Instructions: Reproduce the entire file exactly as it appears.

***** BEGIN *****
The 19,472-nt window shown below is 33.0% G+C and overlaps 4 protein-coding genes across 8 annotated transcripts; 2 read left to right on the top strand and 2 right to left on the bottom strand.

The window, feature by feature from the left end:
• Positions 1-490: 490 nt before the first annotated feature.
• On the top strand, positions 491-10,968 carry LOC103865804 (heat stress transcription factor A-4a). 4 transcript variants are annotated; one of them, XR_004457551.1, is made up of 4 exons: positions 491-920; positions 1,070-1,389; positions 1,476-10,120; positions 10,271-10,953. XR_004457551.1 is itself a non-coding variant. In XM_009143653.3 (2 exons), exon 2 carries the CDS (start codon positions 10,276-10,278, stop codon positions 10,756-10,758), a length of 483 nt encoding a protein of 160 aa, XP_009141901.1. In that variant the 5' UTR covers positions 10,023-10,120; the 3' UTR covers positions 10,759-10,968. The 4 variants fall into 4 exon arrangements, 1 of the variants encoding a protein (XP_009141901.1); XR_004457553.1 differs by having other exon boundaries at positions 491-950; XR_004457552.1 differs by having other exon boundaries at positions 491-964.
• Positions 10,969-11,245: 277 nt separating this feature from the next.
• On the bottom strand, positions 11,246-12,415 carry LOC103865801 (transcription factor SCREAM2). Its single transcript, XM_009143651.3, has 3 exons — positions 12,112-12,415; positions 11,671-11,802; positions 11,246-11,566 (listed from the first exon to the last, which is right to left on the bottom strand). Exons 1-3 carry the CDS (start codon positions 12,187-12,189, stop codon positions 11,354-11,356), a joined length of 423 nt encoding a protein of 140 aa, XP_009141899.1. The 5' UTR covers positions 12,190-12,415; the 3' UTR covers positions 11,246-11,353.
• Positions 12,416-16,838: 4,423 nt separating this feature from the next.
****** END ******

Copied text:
The 19,472-nt window shown below is 33.0% G+C and overlaps 4 protein-coding genes across 8 annotated transcripts; 2 read left to right on the top strand and 2 right to left on the bottom strand.

The window, feature by feature from the left end:
• Positions 1-490: 490 nt before the first annotated feature.
• On the top strand, positions 491-10,968 carry LOC103865804 (heat stress transcription factor A-4a). 4 transcript variants are annotated; one of them, XR_004457551.1, is made up of 4 exons: positions 491-920; positions 1,070-1,389; positions 1,476-10,120; positions 10,271-10,953. XR_004457551.1 is itself a non-coding variant. In XM_009143653.3 (2 exons), exon 2 carries the CDS (start codon positions 10,276-10,278, stop codon positions 10,756-10,758), a length of 483 nt encoding a protein of 160 aa, XP_009141901.1. In that variant the 5' UTR covers positions 10,023-10,120; the 3' UTR covers positions 10,759-10,968. The 4 variants fall into 4 exon arrangements, 1 of the variants encoding a protein (XP_009141901.1); XR_004457553.1 differs by having other exon boundaries at positions 491-950; XR_004457552.1 differs by having other exon boundaries at positions 491-964.
• Positions 10,969-11,245: 277 nt separating this feature from the next.
• On the bottom strand, positions 11,246-12,415 carry LOC103865801 (transcription factor SCREAM2). Its single transcript, XM_009143651.3, has 3 exons — positions 12,112-12,415; positions 11,671-11,802; positions 11,246-11,566 (listed from the first exon to the last, which is right to left on the bottom strand). Exons 1-3 carry the CDS (start codon positions 12,187-12,189, stop codon positions 11,354-11,356), a joined length of 423 nt encoding a protein of 140 aa, XP_009141899.1. The 5' UTR covers positions 12,190-12,415; the 3' UTR covers positions 11,246-11,353.
• Positions 12,416-16,838: 4,423 nt separating this feature from the next.